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View Diary: Wind power: birds, landscapes and availability (I) (128 comments)

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  •  I'm so sorry but I can't (none)
    see some of the answers to my questions in Jerome's diary.

    First - it would seem that solar power would be the least "bird/bat killing" type of power generator - why isn't that included in your list?  Is it not as efficient as the others - asking because I don't know and I'm curious.

    Second, are there companies that are creating turbines that are less deadly - is there a way to support them as opposed to the others?  

    Third, who decides where the turbines are placed?  Is it decided on a national level, a local level, the company?  I apologize for not finding the answer to that in his diary.

    You go on to state: "Some may not have wind turbines because they are right on a flyway, even if it is otherwise cost effective."  Again, who is making the decision here?  While that would be great, my concern over our eventual need for massive power generation makes me concerned about some shifting of priorities.

    Look, I don't have the history of protesting these things. All I know is what little I've read. I apologize for being so "dumb" on this subject but since it seems to be the way we are going - I'd like to know some more about it.

    "Political language is designed to make lies sound truthful & murder respectable, & to give an appearance of solidity to pure wind." ~ George Orwell

    by Pandora on Mon Jul 11, 2005 at 01:24:21 PM PDT

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    •  Let's see (none)
      I suppose solar would be more friendly, but it is currently much more expensive than other options. You're free to include it in the mix for consideration, but most solar installations have been experimental or heavily subsidized. They are not currently economically viable.

      We learned a lot at Altamount Pass. All turbines being built today are far less deadly than the design that went in there.

      Generally, companies decide on the location and get approval from the state utility regulators. Some states may allow small installations done by private property owners to go anywhere under mandatory buyback regulations. An EIS is required for these installations as with most other major constructions. The results of the EIS will strongly influence the decision of the PUC.

      There are two ways to approach a problem that you don't understand. One is to ask questions and then listen to the answers, following up with more informed questions. The other is to insist that it must be bad because you don't know about it or understand it. There's nothing wrong with being uninformed initially, but then it's everyone's duty to learn about it, rather than use their ignorance as an excuse to oppose or support it. Americans, far too often, are willing to remain ignorant.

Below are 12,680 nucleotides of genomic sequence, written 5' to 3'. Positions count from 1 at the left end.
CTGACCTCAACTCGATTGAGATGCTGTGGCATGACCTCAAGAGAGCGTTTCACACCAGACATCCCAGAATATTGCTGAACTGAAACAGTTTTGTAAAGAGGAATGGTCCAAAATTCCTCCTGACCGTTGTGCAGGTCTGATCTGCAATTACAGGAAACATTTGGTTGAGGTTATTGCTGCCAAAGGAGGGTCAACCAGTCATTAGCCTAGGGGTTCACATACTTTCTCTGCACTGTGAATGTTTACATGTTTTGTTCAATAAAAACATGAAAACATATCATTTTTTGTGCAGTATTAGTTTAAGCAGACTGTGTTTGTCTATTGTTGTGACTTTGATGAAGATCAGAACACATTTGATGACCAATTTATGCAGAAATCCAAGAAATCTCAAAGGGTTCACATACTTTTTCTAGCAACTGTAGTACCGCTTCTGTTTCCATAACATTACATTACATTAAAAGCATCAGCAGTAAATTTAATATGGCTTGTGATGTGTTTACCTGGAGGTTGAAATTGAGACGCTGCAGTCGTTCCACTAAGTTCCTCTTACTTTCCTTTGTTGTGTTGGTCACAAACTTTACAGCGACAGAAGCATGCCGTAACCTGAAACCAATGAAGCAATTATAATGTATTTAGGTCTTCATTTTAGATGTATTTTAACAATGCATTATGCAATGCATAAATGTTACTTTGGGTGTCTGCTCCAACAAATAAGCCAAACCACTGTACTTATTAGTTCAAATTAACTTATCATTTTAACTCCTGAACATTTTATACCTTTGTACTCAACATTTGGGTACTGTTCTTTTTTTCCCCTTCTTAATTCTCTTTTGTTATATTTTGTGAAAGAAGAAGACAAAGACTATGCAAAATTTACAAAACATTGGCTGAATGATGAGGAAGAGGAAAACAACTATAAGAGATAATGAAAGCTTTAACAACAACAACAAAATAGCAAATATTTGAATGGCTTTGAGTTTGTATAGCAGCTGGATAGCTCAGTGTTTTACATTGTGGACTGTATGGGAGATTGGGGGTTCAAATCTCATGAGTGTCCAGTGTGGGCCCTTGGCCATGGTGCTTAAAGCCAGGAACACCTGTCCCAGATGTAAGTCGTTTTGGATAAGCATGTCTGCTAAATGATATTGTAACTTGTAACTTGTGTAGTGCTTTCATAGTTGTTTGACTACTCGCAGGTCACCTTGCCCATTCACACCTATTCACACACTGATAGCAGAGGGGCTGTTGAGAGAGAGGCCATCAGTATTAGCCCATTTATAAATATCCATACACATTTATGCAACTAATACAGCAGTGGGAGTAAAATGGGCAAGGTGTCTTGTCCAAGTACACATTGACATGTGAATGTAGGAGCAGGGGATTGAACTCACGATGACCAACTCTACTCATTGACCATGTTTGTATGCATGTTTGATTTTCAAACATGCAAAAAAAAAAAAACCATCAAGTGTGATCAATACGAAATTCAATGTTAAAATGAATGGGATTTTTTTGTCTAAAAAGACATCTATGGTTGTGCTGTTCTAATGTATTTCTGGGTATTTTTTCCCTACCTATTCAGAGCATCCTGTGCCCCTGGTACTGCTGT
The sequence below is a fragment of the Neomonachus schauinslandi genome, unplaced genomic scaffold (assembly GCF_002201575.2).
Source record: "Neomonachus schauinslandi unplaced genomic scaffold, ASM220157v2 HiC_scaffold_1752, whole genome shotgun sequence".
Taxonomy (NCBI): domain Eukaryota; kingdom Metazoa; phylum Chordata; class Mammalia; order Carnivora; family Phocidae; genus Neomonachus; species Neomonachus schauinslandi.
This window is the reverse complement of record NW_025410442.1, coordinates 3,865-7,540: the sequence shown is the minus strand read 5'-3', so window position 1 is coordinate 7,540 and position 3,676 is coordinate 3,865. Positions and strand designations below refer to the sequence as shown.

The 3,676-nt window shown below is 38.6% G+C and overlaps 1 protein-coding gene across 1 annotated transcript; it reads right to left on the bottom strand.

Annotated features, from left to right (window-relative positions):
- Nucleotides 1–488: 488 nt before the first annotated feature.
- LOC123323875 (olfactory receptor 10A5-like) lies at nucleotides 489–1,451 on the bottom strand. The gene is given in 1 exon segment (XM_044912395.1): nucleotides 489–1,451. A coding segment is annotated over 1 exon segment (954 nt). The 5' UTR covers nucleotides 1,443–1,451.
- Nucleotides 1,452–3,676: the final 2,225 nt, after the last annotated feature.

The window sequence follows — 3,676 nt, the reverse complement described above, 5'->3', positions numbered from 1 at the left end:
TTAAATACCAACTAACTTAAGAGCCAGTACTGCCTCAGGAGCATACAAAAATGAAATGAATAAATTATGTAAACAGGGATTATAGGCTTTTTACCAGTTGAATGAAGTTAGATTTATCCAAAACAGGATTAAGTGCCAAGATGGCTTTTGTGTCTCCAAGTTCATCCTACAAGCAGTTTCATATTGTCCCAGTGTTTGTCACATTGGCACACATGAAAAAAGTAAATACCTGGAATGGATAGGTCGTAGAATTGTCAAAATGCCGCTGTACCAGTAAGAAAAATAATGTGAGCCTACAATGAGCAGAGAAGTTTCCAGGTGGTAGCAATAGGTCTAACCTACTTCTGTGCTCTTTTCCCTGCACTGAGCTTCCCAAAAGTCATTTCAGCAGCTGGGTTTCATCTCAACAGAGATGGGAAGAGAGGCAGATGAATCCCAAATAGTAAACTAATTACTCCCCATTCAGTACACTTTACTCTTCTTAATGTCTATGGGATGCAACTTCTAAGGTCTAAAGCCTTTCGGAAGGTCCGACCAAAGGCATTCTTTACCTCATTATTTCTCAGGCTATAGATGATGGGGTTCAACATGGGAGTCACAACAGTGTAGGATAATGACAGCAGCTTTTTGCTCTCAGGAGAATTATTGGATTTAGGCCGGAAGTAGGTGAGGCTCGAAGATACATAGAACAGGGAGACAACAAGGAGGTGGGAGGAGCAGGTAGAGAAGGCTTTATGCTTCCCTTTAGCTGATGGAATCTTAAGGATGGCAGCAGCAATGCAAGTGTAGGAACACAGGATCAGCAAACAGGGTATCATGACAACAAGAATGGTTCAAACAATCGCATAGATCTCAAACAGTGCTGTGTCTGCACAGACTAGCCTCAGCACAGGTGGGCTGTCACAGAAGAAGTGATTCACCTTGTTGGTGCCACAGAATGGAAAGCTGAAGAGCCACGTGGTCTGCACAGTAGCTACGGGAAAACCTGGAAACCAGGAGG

Democrats: Giving you a government that works.

      by freelunch on Mon Jul 11, 2005 at 02:03:30 PM PDT

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    •  Solar (none)
      is still an order of magnitude (i.e. 5 to 10 times) more expensive than other forms of power generation, so it makes little sense to include it in the mix for the time being.

      It CAN make economic sense for small scale use (on individual houses or for isolated communities that would otherwise need a long - and expensive - connection to the grid).

      Prices will come down it the industry is supported, but it is not yet useful as an industrial scale power source.

      European Tribune - bringing dKos to Europe
      in the long run, we're all dead (Keynes)

      by Jerome a Paris on Mon Jul 11, 2005 at 03:04:42 PM PDT

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      •  I didn't realize (none)
        that it was that much more expensive, thank you for letting me know.

        Up until recently I lived in California and if a homeowner installed a solar system for their home - they got up to a combined 75% back in rebates from the state and the Feds.  Due to the rolling blackouts, I knew a number of clients and businesses that had the solar panels installed and were able to get off the grid.  It also seemed like smaller and smaller cells were needed to get the same amount of power generation along with less and less sunlight.

        Up here in Oregon I plan on going solar also, but haven't had a chance to see about rebates or whether it will be cost-efficient with the amount of cloudy days we have.

        "Political language is designed to make lies sound truthful & murder respectable, & to give an appearance of solidity to pure wind." ~ George Orwell

        by Pandora on Mon Jul 11, 2005 at 05:15:20 PM PDT

        [ Parent ]

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